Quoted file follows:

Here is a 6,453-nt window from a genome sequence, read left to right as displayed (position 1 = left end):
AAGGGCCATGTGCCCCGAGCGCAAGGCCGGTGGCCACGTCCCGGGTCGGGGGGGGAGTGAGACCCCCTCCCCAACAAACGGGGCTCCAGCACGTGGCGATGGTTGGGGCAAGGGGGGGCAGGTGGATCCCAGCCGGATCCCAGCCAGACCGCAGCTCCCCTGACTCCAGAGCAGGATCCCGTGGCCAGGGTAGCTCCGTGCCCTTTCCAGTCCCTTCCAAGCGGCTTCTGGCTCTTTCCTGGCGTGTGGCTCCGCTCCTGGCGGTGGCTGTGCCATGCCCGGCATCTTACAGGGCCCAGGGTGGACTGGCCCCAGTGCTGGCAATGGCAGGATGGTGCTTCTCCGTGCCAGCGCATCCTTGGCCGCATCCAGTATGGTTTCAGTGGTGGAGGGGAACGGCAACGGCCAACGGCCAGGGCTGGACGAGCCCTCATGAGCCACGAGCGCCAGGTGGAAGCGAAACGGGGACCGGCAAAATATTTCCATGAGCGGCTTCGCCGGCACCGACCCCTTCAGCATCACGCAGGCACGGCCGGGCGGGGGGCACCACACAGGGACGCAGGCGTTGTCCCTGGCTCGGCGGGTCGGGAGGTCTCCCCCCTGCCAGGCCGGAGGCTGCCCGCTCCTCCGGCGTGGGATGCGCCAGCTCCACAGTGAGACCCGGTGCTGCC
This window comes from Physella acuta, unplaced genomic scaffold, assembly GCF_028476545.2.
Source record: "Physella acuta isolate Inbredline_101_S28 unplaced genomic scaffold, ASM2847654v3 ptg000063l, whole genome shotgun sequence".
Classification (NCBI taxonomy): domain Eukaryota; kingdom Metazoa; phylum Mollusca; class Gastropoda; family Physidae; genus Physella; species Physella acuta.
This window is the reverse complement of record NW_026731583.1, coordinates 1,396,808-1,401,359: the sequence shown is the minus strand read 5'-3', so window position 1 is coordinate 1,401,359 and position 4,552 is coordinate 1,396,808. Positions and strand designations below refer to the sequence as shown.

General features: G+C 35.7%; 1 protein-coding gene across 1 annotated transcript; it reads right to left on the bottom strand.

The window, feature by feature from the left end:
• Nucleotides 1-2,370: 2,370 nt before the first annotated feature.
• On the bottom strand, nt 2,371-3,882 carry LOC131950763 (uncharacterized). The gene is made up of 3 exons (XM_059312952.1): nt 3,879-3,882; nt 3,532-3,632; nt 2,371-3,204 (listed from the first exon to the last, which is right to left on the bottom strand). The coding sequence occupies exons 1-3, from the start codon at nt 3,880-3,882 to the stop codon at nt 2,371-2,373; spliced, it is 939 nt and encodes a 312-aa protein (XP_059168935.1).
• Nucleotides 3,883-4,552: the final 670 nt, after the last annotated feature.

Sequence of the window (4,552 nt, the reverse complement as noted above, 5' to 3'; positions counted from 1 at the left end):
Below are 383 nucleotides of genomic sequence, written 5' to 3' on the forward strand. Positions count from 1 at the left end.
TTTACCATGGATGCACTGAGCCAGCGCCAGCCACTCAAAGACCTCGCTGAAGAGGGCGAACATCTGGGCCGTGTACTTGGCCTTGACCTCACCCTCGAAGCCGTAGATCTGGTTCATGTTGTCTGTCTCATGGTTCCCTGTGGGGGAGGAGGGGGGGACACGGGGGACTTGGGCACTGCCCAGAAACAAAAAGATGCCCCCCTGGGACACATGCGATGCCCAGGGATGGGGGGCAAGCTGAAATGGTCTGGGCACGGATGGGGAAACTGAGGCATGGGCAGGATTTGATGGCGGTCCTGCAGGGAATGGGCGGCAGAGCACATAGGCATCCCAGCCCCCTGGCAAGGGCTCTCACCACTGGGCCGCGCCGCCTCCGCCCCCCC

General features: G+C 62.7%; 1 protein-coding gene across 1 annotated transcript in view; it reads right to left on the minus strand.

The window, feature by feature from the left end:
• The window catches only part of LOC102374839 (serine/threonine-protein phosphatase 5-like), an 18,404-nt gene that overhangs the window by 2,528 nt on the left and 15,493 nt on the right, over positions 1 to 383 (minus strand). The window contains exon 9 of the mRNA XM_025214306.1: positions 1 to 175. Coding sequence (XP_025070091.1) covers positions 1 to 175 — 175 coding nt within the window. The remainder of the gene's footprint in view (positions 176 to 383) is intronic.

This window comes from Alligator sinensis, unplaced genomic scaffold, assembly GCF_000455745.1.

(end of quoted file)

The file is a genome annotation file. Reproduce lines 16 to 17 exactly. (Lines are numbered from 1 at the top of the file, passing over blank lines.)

The window, feature by feature from the left end:
• The window catches only part of LOC102374839 (serine/threonine-protein phosphatase 5-like), an 18,404-nt gene that overhangs the window by 2,528 nt on the left and 15,493 nt on the right, over positions 1 to 383 (minus strand). The window contains exon 9 of the mRNA XM_025214306.1: positions 1 to 175. Coding sequence (XP_025070091.1) covers positions 1 to 175 — 175 coding nt within the window. The remainder of the gene's footprint in view (positions 176 to 383) is intronic.